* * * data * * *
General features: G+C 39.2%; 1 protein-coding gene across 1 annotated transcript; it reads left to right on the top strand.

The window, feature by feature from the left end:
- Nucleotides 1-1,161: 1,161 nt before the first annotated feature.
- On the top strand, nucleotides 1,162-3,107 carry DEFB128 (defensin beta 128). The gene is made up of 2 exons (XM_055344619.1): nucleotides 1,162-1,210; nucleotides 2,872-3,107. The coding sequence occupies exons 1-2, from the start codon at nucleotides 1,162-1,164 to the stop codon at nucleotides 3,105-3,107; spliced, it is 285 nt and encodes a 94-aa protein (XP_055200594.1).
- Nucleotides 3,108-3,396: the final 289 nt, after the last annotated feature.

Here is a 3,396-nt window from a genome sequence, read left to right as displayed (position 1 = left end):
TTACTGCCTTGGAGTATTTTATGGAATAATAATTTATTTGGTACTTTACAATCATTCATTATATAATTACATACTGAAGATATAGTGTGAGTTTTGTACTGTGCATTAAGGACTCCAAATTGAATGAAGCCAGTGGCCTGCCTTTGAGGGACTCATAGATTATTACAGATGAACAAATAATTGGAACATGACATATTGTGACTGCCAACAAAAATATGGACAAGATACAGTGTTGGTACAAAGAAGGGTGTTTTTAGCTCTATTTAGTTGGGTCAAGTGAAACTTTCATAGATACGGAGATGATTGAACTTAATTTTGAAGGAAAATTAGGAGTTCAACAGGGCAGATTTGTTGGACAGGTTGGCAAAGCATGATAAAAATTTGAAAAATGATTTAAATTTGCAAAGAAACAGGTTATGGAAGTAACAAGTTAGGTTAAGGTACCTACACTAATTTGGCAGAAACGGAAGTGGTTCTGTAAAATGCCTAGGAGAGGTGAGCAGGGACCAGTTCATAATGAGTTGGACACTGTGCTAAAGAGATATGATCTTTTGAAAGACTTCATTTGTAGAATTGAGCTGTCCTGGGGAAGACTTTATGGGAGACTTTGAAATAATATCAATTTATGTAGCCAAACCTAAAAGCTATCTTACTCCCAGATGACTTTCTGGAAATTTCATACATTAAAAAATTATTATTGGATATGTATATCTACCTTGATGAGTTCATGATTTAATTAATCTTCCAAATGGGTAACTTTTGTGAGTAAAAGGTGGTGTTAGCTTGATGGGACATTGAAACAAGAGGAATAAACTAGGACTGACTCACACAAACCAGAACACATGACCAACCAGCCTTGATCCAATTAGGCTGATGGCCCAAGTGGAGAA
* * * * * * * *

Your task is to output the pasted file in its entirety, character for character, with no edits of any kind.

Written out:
General features: G+C 39.2%; 1 protein-coding gene across 1 annotated transcript; it reads left to right on the top strand.

The window, feature by feature from the left end:
- Nucleotides 1-1,161: 1,161 nt before the first annotated feature.
- On the top strand, nucleotides 1,162-3,107 carry DEFB128 (defensin beta 128). The gene is made up of 2 exons (XM_055344619.1): nucleotides 1,162-1,210; nucleotides 2,872-3,107. The coding sequence occupies exons 1-2, from the start codon at nucleotides 1,162-1,164 to the stop codon at nucleotides 3,105-3,107; spliced, it is 285 nt and encodes a 94-aa protein (XP_055200594.1).
- Nucleotides 3,108-3,396: the final 289 nt, after the last annotated feature.

Here is a 3,396-nt window from a genome sequence, read left to right as displayed (position 1 = left end):
TTACTGCCTTGGAGTATTTTATGGAATAATAATTTATTTGGTACTTTACAATCATTCATTATATAATTACATACTGAAGATATAGTGTGAGTTTTGTACTGTGCATTAAGGACTCCAAATTGAATGAAGCCAGTGGCCTGCCTTTGAGGGACTCATAGATTATTACAGATGAACAAATAATTGGAACATGACATATTGTGACTGCCAACAAAAATATGGACAAGATACAGTGTTGGTACAAAGAAGGGTGTTTTTAGCTCTATTTAGTTGGGTCAAGTGAAACTTTCATAGATACGGAGATGATTGAACTTAATTTTGAAGGAAAATTAGGAGTTCAACAGGGCAGATTTGTTGGACAGGTTGGCAAAGCATGATAAAAATTTGAAAAATGATTTAAATTTGCAAAGAAACAGGTTATGGAAGTAACAAGTTAGGTTAAGGTACCTACACTAATTTGGCAGAAACGGAAGTGGTTCTGTAAAATGCCTAGGAGAGGTGAGCAGGGACCAGTTCATAATGAGTTGGACACTGTGCTAAAGAGATATGATCTTTTGAAAGACTTCATTTGTAGAATTGAGCTGTCCTGGGGAAGACTTTATGGGAGACTTTGAAATAATATCAATTTATGTAGCCAAACCTAAAAGCTATCTTACTCCCAGATGACTTTCTGGAAATTTCATACATTAAAAAATTATTATTGGATATGTATATCTACCTTGATGAGTTCATGATTTAATTAATCTTCCAAATGGGTAACTTTTGTGAGTAAAAGGTGGTGTTAGCTTGATGGGACATTGAAACAAGAGGAATAAACTAGGACTGACTCACACAAACCAGAACACATGACCAACCAGCCTTGATCCAATTAGGCTGATGGCCCAAGTGGAGAA